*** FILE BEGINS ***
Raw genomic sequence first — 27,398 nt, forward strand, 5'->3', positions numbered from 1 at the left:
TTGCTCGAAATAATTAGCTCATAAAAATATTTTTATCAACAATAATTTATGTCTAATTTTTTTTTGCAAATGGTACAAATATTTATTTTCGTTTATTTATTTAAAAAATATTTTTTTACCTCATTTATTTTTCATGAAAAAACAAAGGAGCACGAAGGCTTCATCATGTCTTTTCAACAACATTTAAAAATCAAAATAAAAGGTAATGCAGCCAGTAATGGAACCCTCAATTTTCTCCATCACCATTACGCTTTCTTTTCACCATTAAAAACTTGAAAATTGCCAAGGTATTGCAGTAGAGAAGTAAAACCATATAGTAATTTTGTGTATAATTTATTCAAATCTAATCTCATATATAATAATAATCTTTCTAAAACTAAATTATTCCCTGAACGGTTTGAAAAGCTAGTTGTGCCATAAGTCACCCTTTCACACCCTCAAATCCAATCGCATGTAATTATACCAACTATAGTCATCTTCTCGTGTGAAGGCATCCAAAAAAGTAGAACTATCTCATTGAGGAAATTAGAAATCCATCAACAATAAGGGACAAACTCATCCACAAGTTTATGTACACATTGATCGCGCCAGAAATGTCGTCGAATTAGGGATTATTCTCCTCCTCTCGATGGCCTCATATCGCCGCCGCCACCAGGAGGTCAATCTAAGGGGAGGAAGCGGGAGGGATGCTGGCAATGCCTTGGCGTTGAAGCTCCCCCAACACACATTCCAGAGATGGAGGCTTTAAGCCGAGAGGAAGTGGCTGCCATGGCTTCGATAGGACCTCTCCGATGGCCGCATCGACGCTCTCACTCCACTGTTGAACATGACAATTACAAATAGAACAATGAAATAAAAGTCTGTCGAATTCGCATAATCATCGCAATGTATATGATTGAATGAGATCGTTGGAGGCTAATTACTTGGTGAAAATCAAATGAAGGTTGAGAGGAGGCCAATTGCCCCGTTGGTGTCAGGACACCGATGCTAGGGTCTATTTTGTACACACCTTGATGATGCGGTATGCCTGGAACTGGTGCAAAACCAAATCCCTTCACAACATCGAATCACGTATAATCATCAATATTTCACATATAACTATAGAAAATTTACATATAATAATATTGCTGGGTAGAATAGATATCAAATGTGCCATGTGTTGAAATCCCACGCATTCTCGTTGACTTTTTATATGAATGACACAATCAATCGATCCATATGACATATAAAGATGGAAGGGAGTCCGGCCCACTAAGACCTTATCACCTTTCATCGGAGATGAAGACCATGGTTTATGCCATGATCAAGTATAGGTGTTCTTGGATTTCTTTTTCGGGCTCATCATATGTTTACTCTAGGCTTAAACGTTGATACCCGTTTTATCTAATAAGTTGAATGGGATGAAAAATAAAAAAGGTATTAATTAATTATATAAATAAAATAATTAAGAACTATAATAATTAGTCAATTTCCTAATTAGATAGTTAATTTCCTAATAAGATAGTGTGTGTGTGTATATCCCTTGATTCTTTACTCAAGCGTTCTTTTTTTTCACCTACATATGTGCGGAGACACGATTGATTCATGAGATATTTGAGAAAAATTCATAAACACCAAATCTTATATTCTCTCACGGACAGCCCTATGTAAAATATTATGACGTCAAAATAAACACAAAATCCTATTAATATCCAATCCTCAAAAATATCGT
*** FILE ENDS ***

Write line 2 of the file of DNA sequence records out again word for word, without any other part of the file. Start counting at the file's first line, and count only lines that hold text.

TTGCTCGAAATAATTAGCTCATAAAAATATTTTTATCAACAATAATTTATGTCTAATTTTTTTTTGCAAATGGTACAAATATTTATTTTCGTTTATTTATTTAAAAAATATTTTTTTACCTCATTTATTTTTCATGAAAAAACAAAGGAGCACGAAGGCTTCATCATGTCTTTTCAACAACATTTAAAAATCAAAATAAAAGGTAATGCAGCCAGTAATGGAACCCTCAATTTTCTCCATCACCATTACGCTTTCTTTTCACCATTAAAAACTTGAAAATTGCCAAGGTATTGCAGTAGAGAAGTAAAACCATATAGTAATTTTGTGTATAATTTATTCAAATCTAATCTCATATATAATAATAATCTTTCTAAAACTAAATTATTCCCTGAACGGTTTGAAAAGCTAGTTGTGCCATAAGTCACCCTTTCACACCCTCAAATCCAATCGCATGTAATTATACCAACTATAGTCATCTTCTCGTGTGAAGGCATCCAAAAAAGTAGAACTATCTCATTGAGGAAATTAGAAATCCATCAACAATAAGGGACAAACTCATCCACAAGTTTATGTACACATTGATCGCGCCAGAAATGTCGTCGAATTAGGGATTATTCTCCTCCTCTCGATGGCCTCATATCGCCGCCGCCACCAGGAGGTCAATCTAAGGGGAGGAAGCGGGAGGGATGCTGGCAATGCCTTGGCGTTGAAGCTCCCCCAACACACATTCCAGAGATGGAGGCTTTAAGCCGAGAGGAAGTGGCTGCCATGGCTTCGATAGGACCTCTCCGATGGCCGCATCGACGCTCTCACTCCACTGTTGAACATGACAATTACAAATAGAACAATGAAATAAAAGTCTGTCGAATTCGCATAATCATCGCAATGTATATGATTGAATGAGATCGTTGGAGGCTAATTACTTGGTGAAAATCAAATGAAGGTTGAGAGGAGGCCAATTGCCCCGTTGGTGTCAGGACACCGATGCTAGGGTCTATTTTGTACACACCTTGATGATGCGGTATGCCTGGAACTGGTGCAAAACCAAATCCCTTCACAACATCGAATCACGTATAATCATCAATATTTCACATATAACTATAGAAAATTTACATATAATAATATTGCTGGGTAGAATAGATATCAAATGTGCCATGTGTTGAAATCCCACGCATTCTCGTTGACTTTTTATATGAATGACACAATCAATCGATCCATATGACATATAAAGATGGAAGGGAGTCCGGCCCACTAAGACCTTATCACCTTTCATCGGAGATGAAGACCATGGTTTATGCCATGATCAAGTATAGGTGTTCTTGGATTTCTTTTTCGGGCTCATCATATGTTTACTCTAGGCTTAAACGTTGATACCCGTTTTATCTAATAAGTTGAATGGGATGAAAAATAAAAAAGGTATTAATTAATTATATAAATAAAATAATTAAGAACTATAATAATTAGTCAATTTCCTAATTAGATAGTTAATTTCCTAATAAGATAGTGTGTGTGTGTATATCCCTTGATTCTTTACTCAAGCGTTCTTTTTTTTCACCTACATATGTGCGGAGACACGATTGATTCATGAGATATTTGAGAAAAATTCATAAACACCAAATCTTATATTCTCTCACGGACAGCCCTATGTAAAATATTATGACGTCAAAATAAACACAAAATCCTATTAATATCCAATCCTCAAAAATATCGT